May 10, 2007
I recently created a design pattern, called “Virtual Branches”, which allows elements that are not in the logical tree to bind against the DataContext in the logical tree. Shortly after I posted the article about virtual branches, Douglas Stockwell posted an interesting response which expressed doubt regarding the usefulness of the pattern.
Stockwell demonstrated how the problem shown in the article could be solved without using a virtual branch. His solution was to hoist the demo’s IsMultipleOfValidationRule into the Window’s Resources and bind the Slider’s Value directly to a Divisor property on the rule. Then he referenced the ValidationRule as a StaticResource from the TextBox.Text’s Binding. This works, but I feel strongly against this design (as does Stockwell).
Binding a Slider to a ValidationRule used by a Binding in a TextBox introduces a very artificial coupling. The only relationship which the Slider and ValidationRule share is that they both need to access the same property on the data context object. Specifically, they both need access to the Divisor property on a DivisionNumbers instance. That’s all they have in common. There is no reason why they should be aware of each other.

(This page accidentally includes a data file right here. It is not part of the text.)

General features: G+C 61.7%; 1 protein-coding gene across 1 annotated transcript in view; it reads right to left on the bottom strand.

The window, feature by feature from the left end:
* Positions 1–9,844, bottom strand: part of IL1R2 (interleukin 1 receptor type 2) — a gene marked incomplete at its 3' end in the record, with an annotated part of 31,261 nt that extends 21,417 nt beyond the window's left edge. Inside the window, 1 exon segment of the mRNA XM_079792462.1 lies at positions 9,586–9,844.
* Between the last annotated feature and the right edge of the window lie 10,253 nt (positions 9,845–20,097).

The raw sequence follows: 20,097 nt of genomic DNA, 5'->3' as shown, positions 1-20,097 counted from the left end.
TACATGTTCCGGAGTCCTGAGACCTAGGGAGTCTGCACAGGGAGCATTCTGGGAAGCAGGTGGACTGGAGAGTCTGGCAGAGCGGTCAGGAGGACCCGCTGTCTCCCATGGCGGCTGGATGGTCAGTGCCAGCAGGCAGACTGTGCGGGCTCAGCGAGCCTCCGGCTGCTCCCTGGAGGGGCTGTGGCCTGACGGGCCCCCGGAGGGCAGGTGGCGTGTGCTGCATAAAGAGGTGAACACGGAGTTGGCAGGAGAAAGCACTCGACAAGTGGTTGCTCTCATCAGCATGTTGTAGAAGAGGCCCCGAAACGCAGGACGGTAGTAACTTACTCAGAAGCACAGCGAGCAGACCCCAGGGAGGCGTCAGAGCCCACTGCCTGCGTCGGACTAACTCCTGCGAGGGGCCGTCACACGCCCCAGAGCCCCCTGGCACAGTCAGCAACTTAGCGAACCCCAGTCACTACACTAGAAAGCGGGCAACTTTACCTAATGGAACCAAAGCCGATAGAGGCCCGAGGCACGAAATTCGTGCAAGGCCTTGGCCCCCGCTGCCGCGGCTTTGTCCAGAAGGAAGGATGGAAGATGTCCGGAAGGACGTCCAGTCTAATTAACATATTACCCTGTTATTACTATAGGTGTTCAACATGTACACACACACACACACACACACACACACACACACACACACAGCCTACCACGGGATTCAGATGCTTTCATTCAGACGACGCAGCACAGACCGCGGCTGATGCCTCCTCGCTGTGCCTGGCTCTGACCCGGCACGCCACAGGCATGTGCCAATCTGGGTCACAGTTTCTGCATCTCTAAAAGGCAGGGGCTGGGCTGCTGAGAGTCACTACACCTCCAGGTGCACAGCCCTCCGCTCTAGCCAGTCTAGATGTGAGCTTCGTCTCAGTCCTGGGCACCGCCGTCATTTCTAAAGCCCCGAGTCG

Using a virtual branch in this situation removes the unnecessary coupling. The ValidationRule is not directly dependent upon the Slider to ensure that it has the correct Divisor value. Later if the Slider is removed, or the ValidationRule is created programmatically, or alternate ways for the user to modify the Divisor are introduced, there will be no knots to untie.
Virtual branches provide a layer of indirection which allows you to bind against properties on the domain object, not against properties on other objects in the element tree. In general, this is a better design tactic because it promotes ignorance (i.e. elements don’t know about each other). Ignorance can be bliss.
May 10, 2007
Over time I have received an increasing number of WPF questions from random people. Many of them are sent directly to my personal e-mail account (I’m not sure how people find that address), and others are posted as comments on unrelated blog entries. I appreciate that folks look to me for answers, that’s quite a tip of the hat. However, it is much better to use Microsoft’s WPF Forum to post a question and get answers to it. Here are a few reasons why:
- If the entire question/answer thread is carried on via e-mail, nobody else will be able to read it later. The answer becomes a “one time” solution which must be recreated the next time someone has the same question. If the thread is on the forum, then it is very easy to find it via a quick Google or forum search.
- I might not know the answer. Someone on the forum will. Keep in mind that folks from the WPF group at Microsoft answer questions on that forum, as well as a bunch of other very knowledgeable individuals.